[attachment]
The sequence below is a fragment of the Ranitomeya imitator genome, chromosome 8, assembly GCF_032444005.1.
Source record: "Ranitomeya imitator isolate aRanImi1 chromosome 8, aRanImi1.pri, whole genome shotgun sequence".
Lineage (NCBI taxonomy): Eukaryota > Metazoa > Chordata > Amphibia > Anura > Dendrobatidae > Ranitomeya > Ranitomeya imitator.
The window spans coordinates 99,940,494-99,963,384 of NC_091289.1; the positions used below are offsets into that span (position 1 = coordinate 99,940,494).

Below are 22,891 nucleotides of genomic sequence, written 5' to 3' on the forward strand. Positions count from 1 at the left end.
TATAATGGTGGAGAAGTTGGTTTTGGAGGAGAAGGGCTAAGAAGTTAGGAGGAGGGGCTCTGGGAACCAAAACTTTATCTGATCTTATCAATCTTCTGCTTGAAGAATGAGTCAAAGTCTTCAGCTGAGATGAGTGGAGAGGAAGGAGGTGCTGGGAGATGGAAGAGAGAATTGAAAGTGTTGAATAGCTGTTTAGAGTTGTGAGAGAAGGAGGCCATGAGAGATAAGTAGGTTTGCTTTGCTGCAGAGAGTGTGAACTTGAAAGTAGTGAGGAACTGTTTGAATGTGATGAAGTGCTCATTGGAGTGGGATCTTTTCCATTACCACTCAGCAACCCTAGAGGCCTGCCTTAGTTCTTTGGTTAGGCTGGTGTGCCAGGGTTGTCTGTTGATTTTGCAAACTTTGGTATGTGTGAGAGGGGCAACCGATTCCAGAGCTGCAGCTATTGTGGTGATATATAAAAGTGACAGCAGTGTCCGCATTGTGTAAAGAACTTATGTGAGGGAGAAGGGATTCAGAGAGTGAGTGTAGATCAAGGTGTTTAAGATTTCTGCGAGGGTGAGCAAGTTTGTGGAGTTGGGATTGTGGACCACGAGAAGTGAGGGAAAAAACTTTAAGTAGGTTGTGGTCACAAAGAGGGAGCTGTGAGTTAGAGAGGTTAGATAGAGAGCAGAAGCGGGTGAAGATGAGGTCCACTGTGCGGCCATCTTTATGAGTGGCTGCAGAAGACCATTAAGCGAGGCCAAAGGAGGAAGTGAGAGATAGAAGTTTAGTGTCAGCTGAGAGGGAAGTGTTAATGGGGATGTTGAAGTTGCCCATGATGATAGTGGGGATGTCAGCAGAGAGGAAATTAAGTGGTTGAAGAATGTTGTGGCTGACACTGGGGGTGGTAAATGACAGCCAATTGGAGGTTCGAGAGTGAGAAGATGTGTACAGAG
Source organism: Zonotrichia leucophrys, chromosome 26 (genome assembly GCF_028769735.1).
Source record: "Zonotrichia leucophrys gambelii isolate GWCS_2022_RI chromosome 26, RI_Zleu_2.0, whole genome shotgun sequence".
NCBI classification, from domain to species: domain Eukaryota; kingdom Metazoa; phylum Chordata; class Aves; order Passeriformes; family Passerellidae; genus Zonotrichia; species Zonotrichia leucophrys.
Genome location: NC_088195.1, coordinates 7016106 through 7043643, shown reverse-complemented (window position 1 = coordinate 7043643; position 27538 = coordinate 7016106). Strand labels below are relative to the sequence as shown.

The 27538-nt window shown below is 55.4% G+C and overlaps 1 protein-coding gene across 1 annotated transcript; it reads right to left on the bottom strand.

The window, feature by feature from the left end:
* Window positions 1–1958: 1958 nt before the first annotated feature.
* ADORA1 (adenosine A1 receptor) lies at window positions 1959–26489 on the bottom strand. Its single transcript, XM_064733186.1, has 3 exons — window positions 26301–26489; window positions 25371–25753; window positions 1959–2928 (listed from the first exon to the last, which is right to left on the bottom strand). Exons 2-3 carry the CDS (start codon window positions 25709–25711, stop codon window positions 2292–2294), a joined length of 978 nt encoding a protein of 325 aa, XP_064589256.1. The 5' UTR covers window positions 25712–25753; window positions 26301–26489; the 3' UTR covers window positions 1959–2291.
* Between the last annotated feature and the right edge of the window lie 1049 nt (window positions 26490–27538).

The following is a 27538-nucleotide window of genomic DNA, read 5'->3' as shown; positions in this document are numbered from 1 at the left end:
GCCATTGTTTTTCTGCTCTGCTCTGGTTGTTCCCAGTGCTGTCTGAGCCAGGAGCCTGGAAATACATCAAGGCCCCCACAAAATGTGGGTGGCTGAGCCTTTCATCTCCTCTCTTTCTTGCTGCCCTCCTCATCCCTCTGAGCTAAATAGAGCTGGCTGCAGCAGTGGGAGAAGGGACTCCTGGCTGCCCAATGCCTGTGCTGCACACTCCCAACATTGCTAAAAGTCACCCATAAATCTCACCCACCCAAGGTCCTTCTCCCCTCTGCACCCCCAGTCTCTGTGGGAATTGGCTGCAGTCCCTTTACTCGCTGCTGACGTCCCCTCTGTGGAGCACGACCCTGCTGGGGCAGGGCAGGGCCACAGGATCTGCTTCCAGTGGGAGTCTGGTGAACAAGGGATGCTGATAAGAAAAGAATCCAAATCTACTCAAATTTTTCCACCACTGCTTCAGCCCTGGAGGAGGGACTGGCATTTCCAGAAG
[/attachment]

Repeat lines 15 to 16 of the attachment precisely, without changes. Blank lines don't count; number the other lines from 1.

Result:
* Between the last annotated feature and the right edge of the window lie 1049 nt (window positions 26490–27538).

The following is a 27538-nucleotide window of genomic DNA, read 5'->3' as shown; positions in this document are numbered from 1 at the left end: